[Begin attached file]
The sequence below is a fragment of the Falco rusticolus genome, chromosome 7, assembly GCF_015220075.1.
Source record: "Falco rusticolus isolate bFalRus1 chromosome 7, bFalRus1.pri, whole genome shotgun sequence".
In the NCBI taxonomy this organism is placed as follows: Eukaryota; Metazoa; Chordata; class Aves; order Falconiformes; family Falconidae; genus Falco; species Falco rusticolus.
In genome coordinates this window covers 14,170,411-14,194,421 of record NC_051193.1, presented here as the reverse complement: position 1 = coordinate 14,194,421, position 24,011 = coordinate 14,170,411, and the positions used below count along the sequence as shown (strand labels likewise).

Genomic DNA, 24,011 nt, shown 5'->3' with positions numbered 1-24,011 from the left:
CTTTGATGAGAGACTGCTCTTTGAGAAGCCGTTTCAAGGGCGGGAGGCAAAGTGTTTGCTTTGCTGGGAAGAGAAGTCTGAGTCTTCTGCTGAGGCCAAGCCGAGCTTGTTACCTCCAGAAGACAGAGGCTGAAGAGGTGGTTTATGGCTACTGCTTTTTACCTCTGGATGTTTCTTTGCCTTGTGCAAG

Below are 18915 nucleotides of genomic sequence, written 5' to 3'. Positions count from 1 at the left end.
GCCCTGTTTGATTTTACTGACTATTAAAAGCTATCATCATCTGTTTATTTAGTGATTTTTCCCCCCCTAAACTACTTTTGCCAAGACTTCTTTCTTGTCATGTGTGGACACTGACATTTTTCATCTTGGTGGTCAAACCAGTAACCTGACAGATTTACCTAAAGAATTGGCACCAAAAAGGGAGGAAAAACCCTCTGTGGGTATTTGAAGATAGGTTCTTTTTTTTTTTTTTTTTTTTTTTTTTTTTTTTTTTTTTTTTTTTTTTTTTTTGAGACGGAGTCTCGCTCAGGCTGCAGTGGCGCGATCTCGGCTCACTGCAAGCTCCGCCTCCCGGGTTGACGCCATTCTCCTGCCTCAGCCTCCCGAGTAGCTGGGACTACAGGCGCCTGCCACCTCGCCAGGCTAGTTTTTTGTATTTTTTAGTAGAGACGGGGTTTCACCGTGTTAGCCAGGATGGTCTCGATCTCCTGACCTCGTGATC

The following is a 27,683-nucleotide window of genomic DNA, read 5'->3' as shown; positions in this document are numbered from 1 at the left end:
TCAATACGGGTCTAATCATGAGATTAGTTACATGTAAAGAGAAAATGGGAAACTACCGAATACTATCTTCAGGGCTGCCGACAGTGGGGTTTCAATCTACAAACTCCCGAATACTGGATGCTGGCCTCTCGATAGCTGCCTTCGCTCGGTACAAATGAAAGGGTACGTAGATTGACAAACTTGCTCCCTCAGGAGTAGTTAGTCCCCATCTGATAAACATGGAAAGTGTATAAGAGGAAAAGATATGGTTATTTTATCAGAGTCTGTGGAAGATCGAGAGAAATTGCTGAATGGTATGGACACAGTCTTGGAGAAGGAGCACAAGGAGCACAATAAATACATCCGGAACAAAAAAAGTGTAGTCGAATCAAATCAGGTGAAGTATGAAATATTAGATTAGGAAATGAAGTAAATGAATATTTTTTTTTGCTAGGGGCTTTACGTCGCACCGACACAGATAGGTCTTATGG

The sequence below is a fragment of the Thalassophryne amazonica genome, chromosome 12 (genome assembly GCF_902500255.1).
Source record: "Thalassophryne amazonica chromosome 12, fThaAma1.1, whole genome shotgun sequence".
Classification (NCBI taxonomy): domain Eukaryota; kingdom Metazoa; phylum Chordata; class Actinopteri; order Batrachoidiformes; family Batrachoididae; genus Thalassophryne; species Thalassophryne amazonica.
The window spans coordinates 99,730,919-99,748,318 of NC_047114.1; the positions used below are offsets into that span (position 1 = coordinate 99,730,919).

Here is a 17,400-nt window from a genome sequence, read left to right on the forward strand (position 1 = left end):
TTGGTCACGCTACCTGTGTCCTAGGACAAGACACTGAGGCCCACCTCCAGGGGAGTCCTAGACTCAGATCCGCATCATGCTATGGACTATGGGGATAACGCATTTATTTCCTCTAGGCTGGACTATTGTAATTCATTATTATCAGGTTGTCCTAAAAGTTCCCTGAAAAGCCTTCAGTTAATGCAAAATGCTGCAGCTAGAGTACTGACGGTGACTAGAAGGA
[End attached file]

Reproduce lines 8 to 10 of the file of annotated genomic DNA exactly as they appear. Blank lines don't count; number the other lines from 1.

GCCCTGTTTGATTTTACTGACTATTAAAAGCTATCATCATCTGTTTATTTAGTGATTTTTCCCCCCCTAAACTACTTTTGCCAAGACTTCTTTCTTGTCATGTGTGGACACTGACATTTTTCATCTTGGTGGTCAAACCAGTAACCTGACAGATTTACCTAAAGAATTGGCACCAAAAAGGGAGGAAAAACCCTCTGTGGGTATTTGAAGATAGGTTCTTTTTTTTTTTTTTTTTTTTTTTTTTTTTTTTTTTTTTTTTTTTTTTTTTTTGAGACGGAGTCTCGCTCAGGCTGCAGTGGCGCGATCTCGGCTCACTGCAAGCTCCGCCTCCCGGGTTGACGCCATTCTCCTGCCTCAGCCTCCCGAGTAGCTGGGACTACAGGCGCCTGCCACCTCGCCAGGCTAGTTTTTTGTATTTTTTAGTAGAGACGGGGTTTCACCGTGTTAGCCAGGATGGTCTCGATCTCCTGACCTCGTGATC

The following is a 27,683-nucleotide window of genomic DNA, read 5'->3' as shown; positions in this document are numbered from 1 at the left end:
TCAATACGGGTCTAATCATGAGATTAGTTACATGTAAAGAGAAAATGGGAAACTACCGAATACTATCTTCAGGGCTGCCGACAGTGGGGTTTCAATCTACAAACTCCCGAATACTGGATGCTGGCCTCTCGATAGCTGCCTTCGCTCGGTACAAATGAAAGGGTACGTAGATTGACAAACTTGCTCCCTCAGGAGTAGTTAGTCCCCATCTGATAAACATGGAAAGTGTATAAGAGGAAAAGATATGGTTATTTTATCAGAGTCTGTGGAAGATCGAGAGAAATTGCTGAATGGTATGGACACAGTCTTGGAGAAGGAGCACAAGGAGCACAATAAATACATCCGGAACAAAAAAAGTGTAGTCGAATCAAATCAGGTGAAGTATGAAATATTAGATTAGGAAATGAAGTAAATGAATATTTTTTTTTGCTAGGGGCTTTACGTCGCACCGACACAGATAGGTCTTATGG